Another facet of this approach is that, rather than operating from a complete table of values (in the previous two options, we only briefly discussed the use of compacted functions representing the graph, but they were geared to problems tending not to remit such), but rather some sort of function, simulation, or neural networks based representation of the costs, times, probabilities, or what have you that mark the transition values. From such, we can generate, on the fly, the minimal map by evaluating the outgoing weights from the current 'permanent' list. The utility of this feature naturally depends on the nature of the problem and whether such a representation is available, but it is a specific implementation mode that can be employed, potentially eliminating or complementing an experimental phase.

This is the sense in which the path planning action acts as a deductive engine- whenever you add a node to the list of 'permanent' nodes, ones to which an optimal path is known, you are lopping off a collection of alternate paths associated with differing paths through that node, or involving that node at different times. This process of excising non-optimal paths by selecting optimal paths eventually removes all paths which are not efficient, thus leaving you with a final set of transitions within the mapped space that transform (travel from) the originating state (starting node) to the ending state (terminal node).

The essential take away here is that we can construct mappings between different problem spaces which allow for solutions to be generated in the better-understood (or better behaved) space, similar to the use of Fourier transforms to solve analysis problems. And really, it starts to look awfully practical when we realize that we can turn any state machine into a state transition graph (r.e., a flowchart!), on which this technique can work to find transition sequences which are optimized. From that, we can apply probabilties and action mapping as in the original automated planning version, apply time variant expansion as in the latter article, or even synthesize the two as hinted at in the conclusion of that second one. As long as we can find a transformation from problem space to graph space, we can use path planning to find solutions within that space.

You can also take two examples of this sort of thinking from my two prior posts which use path planning to navigate different state spaces. The unifying thread among all these applications is that we construct graphs which as isomorphic to a specific problem state such that a path through the graph maps onto a legal series of changes in the original state space. This transformation of state space into graph space is the root idea, and it is an extension of the common application of path planning where, rather than set the edge weights analyzed to the distances between whatever the nodes represent as destinations, we set them to the travel time between them. In similar form, we alter in these examples the weights to correspond to pertinent properties of the system we're analyzing. In the Dijkstra Automated Planner, these edges represent probabilities of transitions given action choices from a given state. In the Time Variant Planning example, they correspond to a two dimensional time quantity- a duration dependent on starting time.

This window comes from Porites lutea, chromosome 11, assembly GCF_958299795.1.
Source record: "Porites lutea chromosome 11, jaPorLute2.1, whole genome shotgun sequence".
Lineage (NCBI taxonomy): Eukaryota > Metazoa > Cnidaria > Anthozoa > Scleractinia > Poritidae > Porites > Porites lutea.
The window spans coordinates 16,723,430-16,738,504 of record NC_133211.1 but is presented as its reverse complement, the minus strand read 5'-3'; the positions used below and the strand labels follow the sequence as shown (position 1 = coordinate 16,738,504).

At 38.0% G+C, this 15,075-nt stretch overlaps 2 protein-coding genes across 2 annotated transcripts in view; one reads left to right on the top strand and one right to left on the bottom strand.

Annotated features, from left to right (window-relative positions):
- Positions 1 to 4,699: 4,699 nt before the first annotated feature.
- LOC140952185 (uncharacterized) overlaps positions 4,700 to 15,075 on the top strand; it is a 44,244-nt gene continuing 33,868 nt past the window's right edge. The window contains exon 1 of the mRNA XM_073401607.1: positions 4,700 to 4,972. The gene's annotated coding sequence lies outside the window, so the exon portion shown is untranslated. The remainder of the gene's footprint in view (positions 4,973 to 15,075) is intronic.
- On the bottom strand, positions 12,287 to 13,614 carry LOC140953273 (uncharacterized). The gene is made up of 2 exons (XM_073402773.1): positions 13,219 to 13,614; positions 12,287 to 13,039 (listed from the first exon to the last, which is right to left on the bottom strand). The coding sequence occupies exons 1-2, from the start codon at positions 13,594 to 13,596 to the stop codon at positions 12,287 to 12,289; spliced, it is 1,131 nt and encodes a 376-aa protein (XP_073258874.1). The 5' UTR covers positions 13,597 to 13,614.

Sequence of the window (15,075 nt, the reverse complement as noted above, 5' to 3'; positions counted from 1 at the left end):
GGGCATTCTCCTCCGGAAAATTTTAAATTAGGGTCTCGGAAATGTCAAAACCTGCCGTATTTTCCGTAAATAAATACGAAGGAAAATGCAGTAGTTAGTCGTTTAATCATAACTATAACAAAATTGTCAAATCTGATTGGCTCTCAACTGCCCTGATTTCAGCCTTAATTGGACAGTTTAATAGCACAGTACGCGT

What all this revolves around is the idea that these problems can be configured so that a solution corresponds to a path, and in fact, this is usually how I determine the changes to make, by taking an abstract solution and considering it as a path, and try to identify in what space it can exist as a path with a metric extrema that can be traced by a space, path-finding algorithm. Once in that space, all we have to do is find the path, and since it's an extrema on a graph, path finding can retrieve the actual (non-abstracted) sequence which is a solution. Generally, I tend to refer to the graphs built to match with problems as 'constructed graphs', because they are built from the information known about another, initially, non-graphical problem space.